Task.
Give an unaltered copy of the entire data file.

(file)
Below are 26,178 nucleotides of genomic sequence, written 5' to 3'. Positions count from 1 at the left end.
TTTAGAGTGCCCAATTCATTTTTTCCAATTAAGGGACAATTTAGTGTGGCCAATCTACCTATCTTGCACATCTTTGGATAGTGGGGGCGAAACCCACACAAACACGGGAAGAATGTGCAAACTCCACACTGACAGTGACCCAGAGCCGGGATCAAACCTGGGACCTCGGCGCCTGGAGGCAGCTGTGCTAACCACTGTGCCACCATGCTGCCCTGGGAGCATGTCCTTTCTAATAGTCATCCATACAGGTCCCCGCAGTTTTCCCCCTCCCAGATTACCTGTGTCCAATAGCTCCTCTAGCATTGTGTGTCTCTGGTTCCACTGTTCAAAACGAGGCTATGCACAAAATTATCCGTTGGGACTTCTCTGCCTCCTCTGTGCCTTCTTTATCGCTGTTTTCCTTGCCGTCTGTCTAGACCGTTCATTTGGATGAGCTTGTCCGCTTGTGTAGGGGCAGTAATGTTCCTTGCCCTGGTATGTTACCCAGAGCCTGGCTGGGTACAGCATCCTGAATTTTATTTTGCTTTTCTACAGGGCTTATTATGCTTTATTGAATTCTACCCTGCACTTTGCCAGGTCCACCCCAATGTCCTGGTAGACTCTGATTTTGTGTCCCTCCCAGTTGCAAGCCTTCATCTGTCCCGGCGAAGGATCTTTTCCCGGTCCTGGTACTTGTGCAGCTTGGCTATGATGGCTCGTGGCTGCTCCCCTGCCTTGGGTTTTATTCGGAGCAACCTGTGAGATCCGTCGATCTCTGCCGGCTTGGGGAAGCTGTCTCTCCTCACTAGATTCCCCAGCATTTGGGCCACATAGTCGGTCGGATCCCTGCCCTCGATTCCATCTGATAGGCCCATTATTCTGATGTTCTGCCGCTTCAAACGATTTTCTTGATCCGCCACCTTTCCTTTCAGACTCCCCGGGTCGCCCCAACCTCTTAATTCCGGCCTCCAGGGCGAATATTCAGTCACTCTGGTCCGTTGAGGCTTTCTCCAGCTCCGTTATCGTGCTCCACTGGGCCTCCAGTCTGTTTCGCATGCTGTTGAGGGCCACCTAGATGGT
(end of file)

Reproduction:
Below are 26,178 nucleotides of genomic sequence, written 5' to 3'. Positions count from 1 at the left end.
TTTAGAGTGCCCAATTCATTTTTTCCAATTAAGGGACAATTTAGTGTGGCCAATCTACCTATCTTGCACATCTTTGGATAGTGGGGGCGAAACCCACACAAACACGGGAAGAATGTGCAAACTCCACACTGACAGTGACCCAGAGCCGGGATCAAACCTGGGACCTCGGCGCCTGGAGGCAGCTGTGCTAACCACTGTGCCACCATGCTGCCCTGGGAGCATGTCCTTTCTAATAGTCATCCATACAGGTCCCCGCAGTTTTCCCCCTCCCAGATTACCTGTGTCCAATAGCTCCTCTAGCATTGTGTGTCTCTGGTTCCACTGTTCAAAACGAGGCTATGCACAAAATTATCCGTTGGGACTTCTCTGCCTCCTCTGTGCCTTCTTTATCGCTGTTTTCCTTGCCGTCTGTCTAGACCGTTCATTTGGATGAGCTTGTCCGCTTGTGTAGGGGCAGTAATGTTCCTTGCCCTGGTATGTTACCCAGAGCCTGGCTGGGTACAGCATCCTGAATTTTATTTTGCTTTTCTACAGGGCTTATTATGCTTTATTGAATTCTACCCTGCACTTTGCCAGGTCCACCCCAATGTCCTGGTAGACTCTGATTTTGTGTCCCTCCCAGTTGCAAGCCTTCATCTGTCCCGGCGAAGGATCTTTTCCCGGTCCTGGTACTTGTGCAGCTTGGCTATGATGGCTCGTGGCTGCTCCCCTGCCTTGGGTTTTATTCGGAGCAACCTGTGAGATCCGTCGATCTCTGCCGGCTTGGGGAAGCTGTCTCTCCTCACTAGATTCCCCAGCATTTGGGCCACATAGTCGGTCGGATCCCTGCCCTCGATTCCATCTGATAGGCCCATTATTCTGATGTTCTGCCGCTTCAAACGATTTTCTTGATCCGCCACCTTTCCTTTCAGACTCCCCGGGTCGCCCCAACCTCTTAATTCCGGCCTCCAGGGCGAATATTCAGTCACTCTGGTCCGTTGAGGCTTTCTCCAGCTCCGTTATCGTGCTCCACTGGGCCTCCAGTCTGTTTCGCATGCTGTTGAGGGCCACCTAGATGGT